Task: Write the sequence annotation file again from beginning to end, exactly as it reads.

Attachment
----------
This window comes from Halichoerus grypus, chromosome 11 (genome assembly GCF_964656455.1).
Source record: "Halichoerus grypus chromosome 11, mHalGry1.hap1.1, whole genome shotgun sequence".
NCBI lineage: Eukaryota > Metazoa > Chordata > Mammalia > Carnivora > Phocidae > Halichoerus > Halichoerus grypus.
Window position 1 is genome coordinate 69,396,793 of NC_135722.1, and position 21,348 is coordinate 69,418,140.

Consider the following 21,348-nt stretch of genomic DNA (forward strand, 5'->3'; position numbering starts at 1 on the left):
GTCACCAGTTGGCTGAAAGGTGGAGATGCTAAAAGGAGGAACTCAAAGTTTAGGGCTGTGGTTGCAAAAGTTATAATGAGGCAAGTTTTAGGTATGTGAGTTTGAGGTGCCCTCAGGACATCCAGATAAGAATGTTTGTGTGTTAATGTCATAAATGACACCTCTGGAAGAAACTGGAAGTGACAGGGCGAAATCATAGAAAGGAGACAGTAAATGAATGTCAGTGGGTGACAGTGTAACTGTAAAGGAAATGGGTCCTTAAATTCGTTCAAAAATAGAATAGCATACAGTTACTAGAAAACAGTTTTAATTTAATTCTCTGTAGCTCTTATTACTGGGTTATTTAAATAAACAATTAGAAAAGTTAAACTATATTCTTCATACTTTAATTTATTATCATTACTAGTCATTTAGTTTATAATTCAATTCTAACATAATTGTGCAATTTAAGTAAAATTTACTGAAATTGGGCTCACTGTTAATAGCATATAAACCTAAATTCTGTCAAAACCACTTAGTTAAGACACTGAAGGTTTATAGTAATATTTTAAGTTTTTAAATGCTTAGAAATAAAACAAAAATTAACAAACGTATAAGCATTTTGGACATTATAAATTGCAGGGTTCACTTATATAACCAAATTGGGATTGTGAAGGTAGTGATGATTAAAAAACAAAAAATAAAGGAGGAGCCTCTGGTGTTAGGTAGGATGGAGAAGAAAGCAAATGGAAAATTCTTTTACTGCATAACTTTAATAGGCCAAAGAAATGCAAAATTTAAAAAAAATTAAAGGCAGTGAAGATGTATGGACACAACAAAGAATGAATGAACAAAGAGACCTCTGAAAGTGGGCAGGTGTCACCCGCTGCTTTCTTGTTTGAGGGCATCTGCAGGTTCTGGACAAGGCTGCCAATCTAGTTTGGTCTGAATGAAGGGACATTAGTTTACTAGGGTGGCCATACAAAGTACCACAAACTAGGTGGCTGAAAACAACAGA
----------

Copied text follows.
This window comes from Halichoerus grypus, chromosome 11 (genome assembly GCF_964656455.1).
Source record: "Halichoerus grypus chromosome 11, mHalGry1.hap1.1, whole genome shotgun sequence".
NCBI lineage: Eukaryota > Metazoa > Chordata > Mammalia > Carnivora > Phocidae > Halichoerus > Halichoerus grypus.
Window position 1 is genome coordinate 69,396,793 of NC_135722.1, and position 21,348 is coordinate 69,418,140.

Consider the following 21,348-nt stretch of genomic DNA (forward strand, 5'->3'; position numbering starts at 1 on the left):
GTCACCAGTTGGCTGAAAGGTGGAGATGCTAAAAGGAGGAACTCAAAGTTTAGGGCTGTGGTTGCAAAAGTTATAATGAGGCAAGTTTTAGGTATGTGAGTTTGAGGTGCCCTCAGGACATCCAGATAAGAATGTTTGTGTGTTAATGTCATAAATGACACCTCTGGAAGAAACTGGAAGTGACAGGGCGAAATCATAGAAAGGAGACAGTAAATGAATGTCAGTGGGTGACAGTGTAACTGTAAAGGAAATGGGTCCTTAAATTCGTTCAAAAATAGAATAGCATACAGTTACTAGAAAACAGTTTTAATTTAATTCTCTGTAGCTCTTATTACTGGGTTATTTAAATAAACAATTAGAAAAGTTAAACTATATTCTTCATACTTTAATTTATTATCATTACTAGTCATTTAGTTTATAATTCAATTCTAACATAATTGTGCAATTTAAGTAAAATTTACTGAAATTGGGCTCACTGTTAATAGCATATAAACCTAAATTCTGTCAAAACCACTTAGTTAAGACACTGAAGGTTTATAGTAATATTTTAAGTTTTTAAATGCTTAGAAATAAAACAAAAATTAACAAACGTATAAGCATTTTGGACATTATAAATTGCAGGGTTCACTTATATAACCAAATTGGGATTGTGAAGGTAGTGATGATTAAAAAACAAAAAATAAAGGAGGAGCCTCTGGTGTTAGGTAGGATGGAGAAGAAAGCAAATGGAAAATTCTTTTACTGCATAACTTTAATAGGCCAAAGAAATGCAAAATTTAAAAAAAATTAAAGGCAGTGAAGATGTATGGACACAACAAAGAATGAATGAACAAAGAGACCTCTGAAAGTGGGCAGGTGTCACCCGCTGCTTTCTTGTTTGAGGGCATCTGCAGGTTCTGGACAAGGCTGCCAATCTAGTTTGGTCTGAATGAAGGGACATTAGTTTACTAGGGTGGCCATACAAAGTACCACAAACTAGGTGGCTGAAAACAACAGA